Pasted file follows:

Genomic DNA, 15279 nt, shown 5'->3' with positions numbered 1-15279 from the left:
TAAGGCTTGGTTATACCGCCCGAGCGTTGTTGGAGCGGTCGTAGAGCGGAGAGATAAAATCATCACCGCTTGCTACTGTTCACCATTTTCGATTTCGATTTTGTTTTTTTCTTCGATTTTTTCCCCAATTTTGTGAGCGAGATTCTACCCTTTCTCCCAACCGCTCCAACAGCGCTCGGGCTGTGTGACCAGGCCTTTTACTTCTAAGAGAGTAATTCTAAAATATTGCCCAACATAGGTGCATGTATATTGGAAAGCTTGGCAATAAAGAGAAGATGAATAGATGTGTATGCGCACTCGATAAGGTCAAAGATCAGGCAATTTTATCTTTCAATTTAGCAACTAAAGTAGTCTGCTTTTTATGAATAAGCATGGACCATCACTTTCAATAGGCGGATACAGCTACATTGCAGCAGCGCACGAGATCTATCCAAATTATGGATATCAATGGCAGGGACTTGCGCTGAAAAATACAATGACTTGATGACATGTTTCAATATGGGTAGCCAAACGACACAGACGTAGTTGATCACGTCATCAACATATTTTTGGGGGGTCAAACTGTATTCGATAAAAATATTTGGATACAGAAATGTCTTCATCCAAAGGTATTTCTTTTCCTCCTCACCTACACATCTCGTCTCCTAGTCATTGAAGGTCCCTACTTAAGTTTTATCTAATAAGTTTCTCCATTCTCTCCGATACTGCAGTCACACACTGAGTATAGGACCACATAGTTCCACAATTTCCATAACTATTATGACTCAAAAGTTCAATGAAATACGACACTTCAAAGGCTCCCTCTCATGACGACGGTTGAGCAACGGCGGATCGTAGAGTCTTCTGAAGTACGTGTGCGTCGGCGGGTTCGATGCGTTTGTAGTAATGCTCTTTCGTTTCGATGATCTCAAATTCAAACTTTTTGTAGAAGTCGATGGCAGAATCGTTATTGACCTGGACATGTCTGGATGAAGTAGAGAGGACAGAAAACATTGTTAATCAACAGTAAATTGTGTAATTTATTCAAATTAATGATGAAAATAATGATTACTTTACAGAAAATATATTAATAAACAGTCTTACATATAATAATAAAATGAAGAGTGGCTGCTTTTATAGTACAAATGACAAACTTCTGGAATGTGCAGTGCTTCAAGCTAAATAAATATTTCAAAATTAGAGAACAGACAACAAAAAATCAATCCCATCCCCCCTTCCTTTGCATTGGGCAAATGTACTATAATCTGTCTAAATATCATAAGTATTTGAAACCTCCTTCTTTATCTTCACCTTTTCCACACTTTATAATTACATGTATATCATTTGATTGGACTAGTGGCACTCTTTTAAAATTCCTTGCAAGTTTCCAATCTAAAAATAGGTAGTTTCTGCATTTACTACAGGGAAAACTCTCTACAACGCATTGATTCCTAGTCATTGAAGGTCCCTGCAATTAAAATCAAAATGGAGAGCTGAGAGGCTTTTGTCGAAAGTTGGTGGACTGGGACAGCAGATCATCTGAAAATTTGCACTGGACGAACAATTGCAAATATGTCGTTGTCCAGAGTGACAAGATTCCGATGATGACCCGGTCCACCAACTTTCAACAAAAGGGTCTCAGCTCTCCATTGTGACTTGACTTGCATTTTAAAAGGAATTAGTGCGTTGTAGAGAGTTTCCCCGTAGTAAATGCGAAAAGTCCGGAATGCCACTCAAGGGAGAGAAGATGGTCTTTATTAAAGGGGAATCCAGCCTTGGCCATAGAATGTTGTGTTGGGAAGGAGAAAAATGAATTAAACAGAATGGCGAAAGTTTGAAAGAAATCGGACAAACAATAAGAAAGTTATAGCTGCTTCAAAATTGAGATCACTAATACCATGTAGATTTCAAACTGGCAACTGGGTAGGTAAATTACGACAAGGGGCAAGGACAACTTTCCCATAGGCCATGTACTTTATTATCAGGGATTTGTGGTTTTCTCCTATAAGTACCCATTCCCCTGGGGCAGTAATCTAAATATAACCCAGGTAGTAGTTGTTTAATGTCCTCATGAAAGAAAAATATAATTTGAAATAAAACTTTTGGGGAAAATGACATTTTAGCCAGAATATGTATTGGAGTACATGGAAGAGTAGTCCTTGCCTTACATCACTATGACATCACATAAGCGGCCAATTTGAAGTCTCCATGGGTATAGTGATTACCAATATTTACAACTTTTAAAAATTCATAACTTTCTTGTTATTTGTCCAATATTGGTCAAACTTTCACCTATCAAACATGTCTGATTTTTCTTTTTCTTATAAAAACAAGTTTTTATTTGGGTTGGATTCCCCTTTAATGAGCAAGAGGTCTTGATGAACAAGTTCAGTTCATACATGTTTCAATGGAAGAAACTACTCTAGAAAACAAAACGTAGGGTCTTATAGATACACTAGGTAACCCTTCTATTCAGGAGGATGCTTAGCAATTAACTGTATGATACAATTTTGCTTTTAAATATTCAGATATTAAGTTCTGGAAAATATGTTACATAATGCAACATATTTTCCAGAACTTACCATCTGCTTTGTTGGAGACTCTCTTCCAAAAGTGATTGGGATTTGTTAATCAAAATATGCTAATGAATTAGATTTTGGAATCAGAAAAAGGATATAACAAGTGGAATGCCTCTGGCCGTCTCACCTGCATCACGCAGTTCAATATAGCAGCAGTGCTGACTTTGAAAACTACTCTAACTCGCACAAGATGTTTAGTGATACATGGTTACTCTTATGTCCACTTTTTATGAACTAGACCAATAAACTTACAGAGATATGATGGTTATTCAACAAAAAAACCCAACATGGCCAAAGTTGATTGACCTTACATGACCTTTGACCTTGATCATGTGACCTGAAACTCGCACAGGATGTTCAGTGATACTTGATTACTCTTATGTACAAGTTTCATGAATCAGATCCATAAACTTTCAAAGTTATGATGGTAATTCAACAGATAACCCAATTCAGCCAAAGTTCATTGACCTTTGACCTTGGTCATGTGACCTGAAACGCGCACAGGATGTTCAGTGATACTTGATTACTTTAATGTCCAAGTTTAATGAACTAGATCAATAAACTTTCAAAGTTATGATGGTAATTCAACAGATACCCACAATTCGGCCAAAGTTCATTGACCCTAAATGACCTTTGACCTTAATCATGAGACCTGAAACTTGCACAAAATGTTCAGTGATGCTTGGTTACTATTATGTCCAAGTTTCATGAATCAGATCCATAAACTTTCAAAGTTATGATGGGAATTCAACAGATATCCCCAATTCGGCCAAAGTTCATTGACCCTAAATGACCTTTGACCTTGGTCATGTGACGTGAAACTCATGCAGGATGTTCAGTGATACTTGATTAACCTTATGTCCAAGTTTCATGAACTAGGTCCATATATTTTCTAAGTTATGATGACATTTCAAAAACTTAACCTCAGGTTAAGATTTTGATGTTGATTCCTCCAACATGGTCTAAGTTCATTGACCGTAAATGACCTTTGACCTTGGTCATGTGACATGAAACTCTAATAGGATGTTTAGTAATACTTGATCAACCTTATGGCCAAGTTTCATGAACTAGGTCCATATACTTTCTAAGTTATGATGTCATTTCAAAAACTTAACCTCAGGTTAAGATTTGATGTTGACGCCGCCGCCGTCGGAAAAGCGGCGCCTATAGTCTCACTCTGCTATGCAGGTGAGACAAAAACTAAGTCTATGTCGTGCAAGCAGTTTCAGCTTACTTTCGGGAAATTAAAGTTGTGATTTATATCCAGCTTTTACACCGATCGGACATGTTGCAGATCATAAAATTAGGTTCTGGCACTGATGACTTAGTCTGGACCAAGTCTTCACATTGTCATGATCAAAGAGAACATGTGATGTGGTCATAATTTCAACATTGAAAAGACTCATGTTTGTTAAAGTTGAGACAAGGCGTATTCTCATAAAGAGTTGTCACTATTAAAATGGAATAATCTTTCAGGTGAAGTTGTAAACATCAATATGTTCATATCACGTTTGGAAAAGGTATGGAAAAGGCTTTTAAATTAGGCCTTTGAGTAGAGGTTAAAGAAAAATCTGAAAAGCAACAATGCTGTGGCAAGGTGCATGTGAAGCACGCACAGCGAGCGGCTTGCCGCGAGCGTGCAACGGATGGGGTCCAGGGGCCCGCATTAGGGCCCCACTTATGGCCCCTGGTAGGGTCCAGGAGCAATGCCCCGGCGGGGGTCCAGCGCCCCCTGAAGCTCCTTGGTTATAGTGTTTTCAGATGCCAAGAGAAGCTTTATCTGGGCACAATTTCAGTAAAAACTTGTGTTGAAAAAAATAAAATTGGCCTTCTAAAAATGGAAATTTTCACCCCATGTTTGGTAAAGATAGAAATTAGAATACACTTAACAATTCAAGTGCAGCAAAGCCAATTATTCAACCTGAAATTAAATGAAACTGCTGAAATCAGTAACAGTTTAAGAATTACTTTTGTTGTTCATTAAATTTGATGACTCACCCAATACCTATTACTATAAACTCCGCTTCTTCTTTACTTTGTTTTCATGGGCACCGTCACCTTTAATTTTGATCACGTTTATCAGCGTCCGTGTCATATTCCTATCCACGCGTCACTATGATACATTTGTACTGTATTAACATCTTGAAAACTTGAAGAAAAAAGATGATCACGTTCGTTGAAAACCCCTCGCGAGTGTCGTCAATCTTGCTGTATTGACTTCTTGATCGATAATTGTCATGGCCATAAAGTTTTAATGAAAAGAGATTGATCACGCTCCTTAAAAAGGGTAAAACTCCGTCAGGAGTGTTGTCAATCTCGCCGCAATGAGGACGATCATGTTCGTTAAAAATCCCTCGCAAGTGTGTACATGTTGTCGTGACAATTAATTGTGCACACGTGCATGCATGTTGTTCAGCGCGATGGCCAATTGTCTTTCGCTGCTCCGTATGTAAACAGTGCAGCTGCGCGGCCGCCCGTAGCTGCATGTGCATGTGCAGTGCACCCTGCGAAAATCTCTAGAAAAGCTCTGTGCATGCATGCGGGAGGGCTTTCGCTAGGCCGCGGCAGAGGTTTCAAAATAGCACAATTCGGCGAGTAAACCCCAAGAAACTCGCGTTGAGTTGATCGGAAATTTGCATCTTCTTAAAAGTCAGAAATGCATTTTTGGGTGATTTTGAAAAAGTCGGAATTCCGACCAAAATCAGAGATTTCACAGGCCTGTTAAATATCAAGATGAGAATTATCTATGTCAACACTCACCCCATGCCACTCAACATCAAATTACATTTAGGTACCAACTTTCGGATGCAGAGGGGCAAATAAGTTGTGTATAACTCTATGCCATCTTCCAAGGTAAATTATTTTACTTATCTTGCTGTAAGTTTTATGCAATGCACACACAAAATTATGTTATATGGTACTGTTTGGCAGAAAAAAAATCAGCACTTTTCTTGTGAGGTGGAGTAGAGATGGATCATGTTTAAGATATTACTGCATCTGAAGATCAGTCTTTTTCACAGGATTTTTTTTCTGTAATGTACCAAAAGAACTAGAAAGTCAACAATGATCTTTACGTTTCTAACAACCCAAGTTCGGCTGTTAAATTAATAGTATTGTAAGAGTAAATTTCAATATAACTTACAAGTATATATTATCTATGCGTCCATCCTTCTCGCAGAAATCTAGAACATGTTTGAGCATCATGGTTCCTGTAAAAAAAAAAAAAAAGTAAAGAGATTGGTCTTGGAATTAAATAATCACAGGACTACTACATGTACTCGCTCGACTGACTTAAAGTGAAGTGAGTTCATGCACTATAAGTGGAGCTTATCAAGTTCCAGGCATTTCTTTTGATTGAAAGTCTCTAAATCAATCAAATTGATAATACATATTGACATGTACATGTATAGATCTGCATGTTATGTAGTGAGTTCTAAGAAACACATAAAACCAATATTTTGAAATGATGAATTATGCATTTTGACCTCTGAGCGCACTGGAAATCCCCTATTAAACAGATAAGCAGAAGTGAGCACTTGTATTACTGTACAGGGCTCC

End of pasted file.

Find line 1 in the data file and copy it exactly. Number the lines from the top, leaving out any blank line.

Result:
Genomic DNA, 15279 nt, shown 5'->3' with positions numbered 1-15279 from the left: